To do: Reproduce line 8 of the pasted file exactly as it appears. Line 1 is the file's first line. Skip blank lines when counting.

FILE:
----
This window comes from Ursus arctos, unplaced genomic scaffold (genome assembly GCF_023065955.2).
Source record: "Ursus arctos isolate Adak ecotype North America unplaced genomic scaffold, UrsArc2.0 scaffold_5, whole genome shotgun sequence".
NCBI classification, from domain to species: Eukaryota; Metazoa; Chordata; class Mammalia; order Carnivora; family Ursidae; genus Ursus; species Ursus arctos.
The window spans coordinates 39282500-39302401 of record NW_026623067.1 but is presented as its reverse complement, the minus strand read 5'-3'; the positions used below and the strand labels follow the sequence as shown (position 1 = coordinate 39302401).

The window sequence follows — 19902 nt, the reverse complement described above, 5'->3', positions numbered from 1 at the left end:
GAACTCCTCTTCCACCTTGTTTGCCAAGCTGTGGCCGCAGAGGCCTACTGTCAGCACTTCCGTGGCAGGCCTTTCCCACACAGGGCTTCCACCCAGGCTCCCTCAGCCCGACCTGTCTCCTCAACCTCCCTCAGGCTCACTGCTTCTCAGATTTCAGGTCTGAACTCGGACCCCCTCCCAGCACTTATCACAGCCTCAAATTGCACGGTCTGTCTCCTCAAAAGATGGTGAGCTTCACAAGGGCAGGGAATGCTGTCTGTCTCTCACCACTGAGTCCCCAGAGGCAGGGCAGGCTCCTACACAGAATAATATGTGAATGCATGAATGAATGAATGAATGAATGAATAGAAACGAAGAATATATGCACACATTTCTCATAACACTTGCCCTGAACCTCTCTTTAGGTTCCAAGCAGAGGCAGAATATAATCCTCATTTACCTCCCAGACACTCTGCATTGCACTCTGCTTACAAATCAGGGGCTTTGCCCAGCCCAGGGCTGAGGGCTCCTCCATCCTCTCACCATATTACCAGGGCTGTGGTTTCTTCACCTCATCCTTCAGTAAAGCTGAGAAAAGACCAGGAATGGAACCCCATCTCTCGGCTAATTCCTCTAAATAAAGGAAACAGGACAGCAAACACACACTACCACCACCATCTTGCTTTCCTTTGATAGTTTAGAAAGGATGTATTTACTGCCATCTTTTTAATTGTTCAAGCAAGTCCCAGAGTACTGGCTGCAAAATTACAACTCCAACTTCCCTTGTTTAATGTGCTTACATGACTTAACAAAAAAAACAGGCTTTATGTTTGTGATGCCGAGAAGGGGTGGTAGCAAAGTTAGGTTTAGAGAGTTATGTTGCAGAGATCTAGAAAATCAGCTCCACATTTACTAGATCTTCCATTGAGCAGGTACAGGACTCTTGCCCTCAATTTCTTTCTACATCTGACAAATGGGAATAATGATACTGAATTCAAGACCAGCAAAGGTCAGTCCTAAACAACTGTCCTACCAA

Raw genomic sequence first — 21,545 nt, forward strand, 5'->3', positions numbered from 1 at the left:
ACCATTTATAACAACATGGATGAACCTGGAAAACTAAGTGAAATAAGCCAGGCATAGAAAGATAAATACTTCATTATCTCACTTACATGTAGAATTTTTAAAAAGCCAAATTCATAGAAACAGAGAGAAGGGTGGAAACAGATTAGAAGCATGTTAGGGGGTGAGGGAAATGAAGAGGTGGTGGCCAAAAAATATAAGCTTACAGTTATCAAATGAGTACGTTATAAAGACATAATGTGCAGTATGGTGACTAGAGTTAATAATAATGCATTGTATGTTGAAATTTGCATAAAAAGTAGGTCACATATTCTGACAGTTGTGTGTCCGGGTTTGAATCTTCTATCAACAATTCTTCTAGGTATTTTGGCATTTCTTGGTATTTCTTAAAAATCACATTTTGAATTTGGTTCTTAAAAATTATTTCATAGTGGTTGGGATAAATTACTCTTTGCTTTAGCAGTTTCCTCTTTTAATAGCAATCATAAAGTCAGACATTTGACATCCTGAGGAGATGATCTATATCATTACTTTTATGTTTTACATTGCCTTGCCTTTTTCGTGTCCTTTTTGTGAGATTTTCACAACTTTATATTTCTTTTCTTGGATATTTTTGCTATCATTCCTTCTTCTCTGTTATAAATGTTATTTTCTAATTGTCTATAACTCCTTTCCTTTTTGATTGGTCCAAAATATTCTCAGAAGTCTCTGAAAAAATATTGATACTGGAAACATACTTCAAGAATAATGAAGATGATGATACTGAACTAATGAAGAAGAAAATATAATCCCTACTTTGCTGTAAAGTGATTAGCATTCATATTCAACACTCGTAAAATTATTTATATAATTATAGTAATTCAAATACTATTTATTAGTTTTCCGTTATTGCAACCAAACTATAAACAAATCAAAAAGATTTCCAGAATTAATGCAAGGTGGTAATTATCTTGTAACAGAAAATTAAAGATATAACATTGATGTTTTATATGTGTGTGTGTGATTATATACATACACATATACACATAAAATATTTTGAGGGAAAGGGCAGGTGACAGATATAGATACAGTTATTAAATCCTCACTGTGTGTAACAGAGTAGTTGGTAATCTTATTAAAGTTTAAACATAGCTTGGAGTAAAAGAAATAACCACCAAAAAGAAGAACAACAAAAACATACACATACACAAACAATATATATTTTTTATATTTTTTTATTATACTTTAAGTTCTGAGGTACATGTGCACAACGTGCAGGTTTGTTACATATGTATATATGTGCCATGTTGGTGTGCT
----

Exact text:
ACCATTTATAACAACATGGATGAACCTGGAAAACTAAGTGAAATAAGCCAGGCATAGAAAGATAAATACTTCATTATCTCACTTACATGTAGAATTTTTAAAAAGCCAAATTCATAGAAACAGAGAGAAGGGTGGAAACAGATTAGAAGCATGTTAGGGGGTGAGGGAAATGAAGAGGTGGTGGCCAAAAAATATAAGCTTACAGTTATCAAATGAGTACGTTATAAAGACATAATGTGCAGTATGGTGACTAGAGTTAATAATAATGCATTGTATGTTGAAATTTGCATAAAAAGTAGGTCACATATTCTGACAGTTGTGTGTCCGGGTTTGAATCTTCTATCAACAATTCTTCTAGGTATTTTGGCATTTCTTGGTATTTCTTAAAAATCACATTTTGAATTTGGTTCTTAAAAATTATTTCATAGTGGTTGGGATAAATTACTCTTTGCTTTAGCAGTTTCCTCTTTTAATAGCAATCATAAAGTCAGACATTTGACATCCTGAGGAGATGATCTATATCATTACTTTTATGTTTTACATTGCCTTGCCTTTTTCGTGTCCTTTTTGTGAGATTTTCACAACTTTATATTTCTTTTCTTGGATATTTTTGCTATCATTCCTTCTTCTCTGTTATAAATGTTATTTTCTAATTGTCTATAACTCCTTTCCTTTTTGATTGGTCCAAAATATTCTCAGAAGTCTCTGAAAAAATATTGATACTGGAAACATACTTCAAGAATAATGAAGATGATGATACTGAACTAATGAAGAAGAAAATATAATCCCTACTTTGCTGTAAAGTGATTAGCATTCATATTCAACACTCGTAAAATTATTTATATAATTATAGTAATTCAAATACTATTTATTAGTTTTCCGTTATTGCAACCAAACTATAAACAAATCAAAAAGATTTCCAGAATTAATGCAAGGTGGTAATTATCTTGTAACAGAAAATTAAAGATATAACATTGATGTTTTATATGTGTGTGTGTGATTATATACATACACATATACACATAAAATATTTTGAGGGAAAGGGCAGGTGACAGATATAGATACAGTTATTAAATCCTCACTGTGTGTAACAGAGTAGTTGGTAATCTTATTAAAGTTTAAACATAGCTTGGAGTAAAAGAAATAACCACCAAAAAGAAGAACAACAAAAACATACACATACACAAACAATATATATTTTTTATATTTTTTTATTATACTTTAAGTTCTGAGGTACATGTGCACAACGTGCAGGTTTGTTACATATGTATATATGTGCCATGTTGGTGTGCT